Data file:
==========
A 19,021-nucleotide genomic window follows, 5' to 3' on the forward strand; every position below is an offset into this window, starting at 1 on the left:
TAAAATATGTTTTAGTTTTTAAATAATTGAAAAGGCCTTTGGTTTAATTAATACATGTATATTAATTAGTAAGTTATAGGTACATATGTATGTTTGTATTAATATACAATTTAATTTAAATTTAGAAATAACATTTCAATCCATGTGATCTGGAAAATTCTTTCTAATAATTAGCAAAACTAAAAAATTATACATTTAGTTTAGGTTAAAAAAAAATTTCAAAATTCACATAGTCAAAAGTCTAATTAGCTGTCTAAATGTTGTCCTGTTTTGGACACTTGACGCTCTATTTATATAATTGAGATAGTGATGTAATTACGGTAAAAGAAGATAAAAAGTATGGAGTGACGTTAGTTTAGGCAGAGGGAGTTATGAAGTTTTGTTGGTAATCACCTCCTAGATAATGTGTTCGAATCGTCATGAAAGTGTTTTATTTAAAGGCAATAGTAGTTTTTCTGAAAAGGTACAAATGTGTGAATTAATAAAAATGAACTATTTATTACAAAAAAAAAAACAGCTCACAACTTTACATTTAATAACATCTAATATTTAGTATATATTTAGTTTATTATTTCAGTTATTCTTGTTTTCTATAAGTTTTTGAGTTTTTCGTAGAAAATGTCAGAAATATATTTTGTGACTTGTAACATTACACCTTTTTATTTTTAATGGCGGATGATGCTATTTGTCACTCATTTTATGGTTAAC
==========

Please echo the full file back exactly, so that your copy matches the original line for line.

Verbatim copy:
A 19,021-nucleotide genomic window follows, 5' to 3' on the forward strand; every position below is an offset into this window, starting at 1 on the left:
TAAAATATGTTTTAGTTTTTAAATAATTGAAAAGGCCTTTGGTTTAATTAATACATGTATATTAATTAGTAAGTTATAGGTACATATGTATGTTTGTATTAATATACAATTTAATTTAAATTTAGAAATAACATTTCAATCCATGTGATCTGGAAAATTCTTTCTAATAATTAGCAAAACTAAAAAATTATACATTTAGTTTAGGTTAAAAAAAAATTTCAAAATTCACATAGTCAAAAGTCTAATTAGCTGTCTAAATGTTGTCCTGTTTTGGACACTTGACGCTCTATTTATATAATTGAGATAGTGATGTAATTACGGTAAAAGAAGATAAAAAGTATGGAGTGACGTTAGTTTAGGCAGAGGGAGTTATGAAGTTTTGTTGGTAATCACCTCCTAGATAATGTGTTCGAATCGTCATGAAAGTGTTTTATTTAAAGGCAATAGTAGTTTTTCTGAAAAGGTACAAATGTGTGAATTAATAAAAATGAACTATTTATTACAAAAAAAAAAACAGCTCACAACTTTACATTTAATAACATCTAATATTTAGTATATATTTAGTTTATTATTTCAGTTATTCTTGTTTTCTATAAGTTTTTGAGTTTTTCGTAGAAAATGTCAGAAATATATTTTGTGACTTGTAACATTACACCTTTTTATTTTTAATGGCGGATGATGCTATTTGTCACTCATTTTATGGTTAAC